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Learning from Failure

by Roy Chambers (follow)
It is said that we learn more from failure than success. However the way our brains work is that we learn more easily from success so that the lessons from failure are learn more deeply.


One of the classic examples is what happens if we press a button. If the button does nothing then we ignore it. If the button gives us a reward, then we will press it to get the reward. But what happens if the button sometimes does nothing and sometimes gives us a reward.


This result in what is called partial reinforcement, which is stronger than if we were rewarded all the time. We learn from the success and learn nothing from the failure, in fact the failure pushes us to keep trying.

So what is happening in the brain. Our brain is geared to success not failure. When we get a reward our neurons light up and record that the action is associated with a reward. When there is a failure our brain does very little.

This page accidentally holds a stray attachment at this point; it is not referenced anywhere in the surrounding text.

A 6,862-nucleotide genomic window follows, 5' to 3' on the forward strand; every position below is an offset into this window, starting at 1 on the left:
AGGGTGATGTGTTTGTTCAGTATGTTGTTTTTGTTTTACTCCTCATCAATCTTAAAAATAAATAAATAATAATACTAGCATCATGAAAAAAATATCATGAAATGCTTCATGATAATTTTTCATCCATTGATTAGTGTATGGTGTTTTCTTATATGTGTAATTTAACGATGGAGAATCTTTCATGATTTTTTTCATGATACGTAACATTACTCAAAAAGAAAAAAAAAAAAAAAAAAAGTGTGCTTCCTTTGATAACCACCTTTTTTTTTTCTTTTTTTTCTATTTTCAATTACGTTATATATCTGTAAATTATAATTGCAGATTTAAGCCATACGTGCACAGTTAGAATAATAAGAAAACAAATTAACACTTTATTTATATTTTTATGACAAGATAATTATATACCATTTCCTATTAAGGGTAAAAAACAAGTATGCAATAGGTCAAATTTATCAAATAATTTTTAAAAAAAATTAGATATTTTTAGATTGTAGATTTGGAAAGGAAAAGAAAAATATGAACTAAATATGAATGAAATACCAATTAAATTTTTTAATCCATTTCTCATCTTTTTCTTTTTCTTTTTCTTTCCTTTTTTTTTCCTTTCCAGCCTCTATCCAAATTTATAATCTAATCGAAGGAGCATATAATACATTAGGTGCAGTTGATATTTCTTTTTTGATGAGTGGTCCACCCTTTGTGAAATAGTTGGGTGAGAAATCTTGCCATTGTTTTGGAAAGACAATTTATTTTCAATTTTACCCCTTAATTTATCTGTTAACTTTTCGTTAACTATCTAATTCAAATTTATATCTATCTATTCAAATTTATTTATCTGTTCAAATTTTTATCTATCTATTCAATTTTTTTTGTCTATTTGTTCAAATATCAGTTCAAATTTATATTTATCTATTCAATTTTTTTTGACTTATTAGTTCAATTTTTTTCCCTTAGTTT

So getting back to learning from failure, our natural ability to learn from failure is limited. Instead we need to consciously make the effort to understand our failures and change our behaviour.

It is not that we learn more from failure but that we learn in a different way. It is also why many people seem to be unable to learn from failure.

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